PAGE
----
Since bottoming on Dec. 12, gold has had an impressive run higher, closing up on 13 out of the past 14 trading days. Or at least that’s true for gold prices measured in dollars.
But gold prices measured in euros have had a much more tepid response, and have not even made a higher high yet. It is not a bad rally in the euro price of gold, but it is not confirming the higher high in the dollar price. History shows that this is a problematic sign for the gold rally.
Divergences are an important element of technical analysis. But they pop up everywhere, with one thing not matching another thing’s behavior. The key to sorting out the important messages is to identify which index or indicator is the giving the correct message.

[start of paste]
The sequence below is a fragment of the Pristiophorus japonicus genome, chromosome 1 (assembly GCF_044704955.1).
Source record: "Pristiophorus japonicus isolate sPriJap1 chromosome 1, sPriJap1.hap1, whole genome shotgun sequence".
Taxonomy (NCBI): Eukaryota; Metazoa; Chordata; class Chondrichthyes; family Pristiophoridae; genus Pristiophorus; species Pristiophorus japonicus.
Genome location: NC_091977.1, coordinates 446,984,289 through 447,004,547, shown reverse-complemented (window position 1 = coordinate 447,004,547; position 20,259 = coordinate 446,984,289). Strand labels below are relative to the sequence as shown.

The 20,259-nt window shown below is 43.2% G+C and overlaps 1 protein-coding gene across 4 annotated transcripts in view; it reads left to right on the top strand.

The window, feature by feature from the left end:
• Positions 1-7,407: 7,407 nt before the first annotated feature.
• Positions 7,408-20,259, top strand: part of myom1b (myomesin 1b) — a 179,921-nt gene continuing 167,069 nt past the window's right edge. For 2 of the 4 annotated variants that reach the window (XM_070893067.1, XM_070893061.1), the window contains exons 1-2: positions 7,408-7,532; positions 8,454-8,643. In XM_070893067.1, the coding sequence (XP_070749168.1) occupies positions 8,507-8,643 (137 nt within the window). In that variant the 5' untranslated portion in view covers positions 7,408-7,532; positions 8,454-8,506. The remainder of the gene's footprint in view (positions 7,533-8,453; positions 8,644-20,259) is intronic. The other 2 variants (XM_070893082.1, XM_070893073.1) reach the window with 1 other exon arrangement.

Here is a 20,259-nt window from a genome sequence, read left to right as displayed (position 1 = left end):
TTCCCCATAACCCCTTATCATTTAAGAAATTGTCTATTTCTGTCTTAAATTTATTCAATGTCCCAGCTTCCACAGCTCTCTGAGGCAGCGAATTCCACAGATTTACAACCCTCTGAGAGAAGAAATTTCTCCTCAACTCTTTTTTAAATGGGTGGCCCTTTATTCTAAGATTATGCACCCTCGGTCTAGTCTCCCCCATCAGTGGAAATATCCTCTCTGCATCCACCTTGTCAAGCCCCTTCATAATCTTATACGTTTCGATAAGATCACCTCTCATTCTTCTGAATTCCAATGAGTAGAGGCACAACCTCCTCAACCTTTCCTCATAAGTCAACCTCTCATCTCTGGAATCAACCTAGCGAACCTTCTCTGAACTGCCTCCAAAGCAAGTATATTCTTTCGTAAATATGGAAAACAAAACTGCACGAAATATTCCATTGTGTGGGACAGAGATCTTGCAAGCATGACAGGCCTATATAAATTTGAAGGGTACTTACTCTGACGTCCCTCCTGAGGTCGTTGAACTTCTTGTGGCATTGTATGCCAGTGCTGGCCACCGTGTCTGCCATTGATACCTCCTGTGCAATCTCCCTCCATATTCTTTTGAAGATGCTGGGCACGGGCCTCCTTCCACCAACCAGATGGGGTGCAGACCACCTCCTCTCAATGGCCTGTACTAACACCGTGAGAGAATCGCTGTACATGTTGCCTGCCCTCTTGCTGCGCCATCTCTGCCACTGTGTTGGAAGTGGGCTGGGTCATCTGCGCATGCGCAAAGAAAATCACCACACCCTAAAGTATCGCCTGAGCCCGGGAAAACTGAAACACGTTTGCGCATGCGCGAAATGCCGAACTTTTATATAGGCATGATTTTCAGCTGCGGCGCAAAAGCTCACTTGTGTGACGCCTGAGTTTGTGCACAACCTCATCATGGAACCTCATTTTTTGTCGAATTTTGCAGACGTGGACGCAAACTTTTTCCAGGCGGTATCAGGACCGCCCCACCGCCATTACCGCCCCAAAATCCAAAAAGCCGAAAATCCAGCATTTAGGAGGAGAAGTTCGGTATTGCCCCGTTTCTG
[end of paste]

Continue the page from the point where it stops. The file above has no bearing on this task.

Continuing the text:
In the case of gold prices, when the dollar price and the euro price disagree, it is usually the euro price that ends up being right about where both are headed. So to see the euro price of gold failing to make a higher high in step with the dollar price, that says the dollar price of gold has ventured a bit further than it should, and that a corrective move is likely.